by Neil Morris
On the morning of Jan. 21, I met Carolina RailHawks’ head coach Martin Rennie at his office inside WakeMed Soccer Park. I had not spoken with Rennie since his post-match interview following the RailHawks loss to the Puerto Rico Islanders for the United States Soccer Federation (USSF) D-2 Pro League championship on Oct. 30, 2010.
With the Division-2 sanctioning of the North American Soccer League (NASL) seemingly in place and new ownership poised to assume control over the RailHawks, I relished the opportunity to speak with Rennie again and finally turn the attention of the team’s supporters to matters on the pitch.
The moment I exited our interview, however, my Twitter feed was abuzz with the breaking news that the USSF had voted to remove provisional D-2 sanction from the NASL. My interview with Rennie about player comings and goings seemed suddenly and decidedly moot.
Last weekend, the USSF once more provisionally sanctioned the NASL as a D-2 soccer league. With the RailHawks’ 2011 season now back on track, my conversation with Rennie again holds relevance.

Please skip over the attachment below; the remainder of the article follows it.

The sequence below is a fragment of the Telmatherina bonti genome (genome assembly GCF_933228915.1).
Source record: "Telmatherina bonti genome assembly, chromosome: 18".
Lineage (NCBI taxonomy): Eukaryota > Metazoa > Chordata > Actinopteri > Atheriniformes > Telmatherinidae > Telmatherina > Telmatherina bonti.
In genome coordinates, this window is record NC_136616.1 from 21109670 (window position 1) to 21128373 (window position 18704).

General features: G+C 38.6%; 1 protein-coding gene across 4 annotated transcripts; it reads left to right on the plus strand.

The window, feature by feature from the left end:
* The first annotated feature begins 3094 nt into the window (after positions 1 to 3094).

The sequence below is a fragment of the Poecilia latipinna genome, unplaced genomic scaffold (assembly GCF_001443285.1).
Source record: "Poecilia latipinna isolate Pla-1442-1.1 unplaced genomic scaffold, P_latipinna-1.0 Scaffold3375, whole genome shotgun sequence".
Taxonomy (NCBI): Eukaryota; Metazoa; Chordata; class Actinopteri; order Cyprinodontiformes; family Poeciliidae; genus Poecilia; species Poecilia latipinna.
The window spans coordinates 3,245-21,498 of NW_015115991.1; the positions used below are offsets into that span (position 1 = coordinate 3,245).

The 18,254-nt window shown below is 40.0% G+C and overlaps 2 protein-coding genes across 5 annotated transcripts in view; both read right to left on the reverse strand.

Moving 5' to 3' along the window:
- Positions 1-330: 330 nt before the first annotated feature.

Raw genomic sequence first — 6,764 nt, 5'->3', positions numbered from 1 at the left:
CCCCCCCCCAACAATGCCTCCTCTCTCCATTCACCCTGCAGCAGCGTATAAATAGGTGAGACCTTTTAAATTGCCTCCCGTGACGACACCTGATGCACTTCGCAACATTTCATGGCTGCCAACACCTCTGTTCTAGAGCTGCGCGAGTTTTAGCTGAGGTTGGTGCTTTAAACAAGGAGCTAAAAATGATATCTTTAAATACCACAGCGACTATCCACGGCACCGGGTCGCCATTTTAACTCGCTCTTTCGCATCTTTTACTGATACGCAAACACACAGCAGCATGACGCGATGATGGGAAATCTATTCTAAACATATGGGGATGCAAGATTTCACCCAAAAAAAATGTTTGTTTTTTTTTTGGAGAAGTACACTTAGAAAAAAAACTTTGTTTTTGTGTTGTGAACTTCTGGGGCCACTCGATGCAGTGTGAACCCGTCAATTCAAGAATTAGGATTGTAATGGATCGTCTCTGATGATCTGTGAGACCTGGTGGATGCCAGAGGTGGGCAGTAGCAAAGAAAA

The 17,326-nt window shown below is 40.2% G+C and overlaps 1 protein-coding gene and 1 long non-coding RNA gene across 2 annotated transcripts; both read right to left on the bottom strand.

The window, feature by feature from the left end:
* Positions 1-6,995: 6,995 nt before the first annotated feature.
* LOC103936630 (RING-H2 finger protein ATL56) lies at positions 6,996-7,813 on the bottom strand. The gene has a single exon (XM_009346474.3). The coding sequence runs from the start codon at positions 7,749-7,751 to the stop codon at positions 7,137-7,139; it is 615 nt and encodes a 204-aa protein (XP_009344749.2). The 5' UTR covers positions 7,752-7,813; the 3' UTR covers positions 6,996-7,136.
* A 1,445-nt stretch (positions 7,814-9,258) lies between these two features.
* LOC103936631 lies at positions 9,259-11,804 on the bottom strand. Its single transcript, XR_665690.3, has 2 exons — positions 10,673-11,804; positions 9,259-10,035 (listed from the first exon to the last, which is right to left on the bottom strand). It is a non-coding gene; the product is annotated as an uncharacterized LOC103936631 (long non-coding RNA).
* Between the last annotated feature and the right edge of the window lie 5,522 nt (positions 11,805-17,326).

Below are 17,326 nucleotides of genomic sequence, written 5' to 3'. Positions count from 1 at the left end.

Rennie and I discussed several topics, including the current status of several RailHawks players, a forecast of possible additions for the 2011 roster, the reputation of the club throughout the soccer community, and Rennie’s personal ambitions.
At the time we spoke, the 2011 status of the vast majority of players from last year’s roster remained unsettled, although Rennie expected the majority of them to return to WakeMed Park. The list of likely returnees includes Eric Reed, Sallieu Bundu, Cory Elenio, Kupono Low and Brad Rusin, the RailHawks’ new team captain.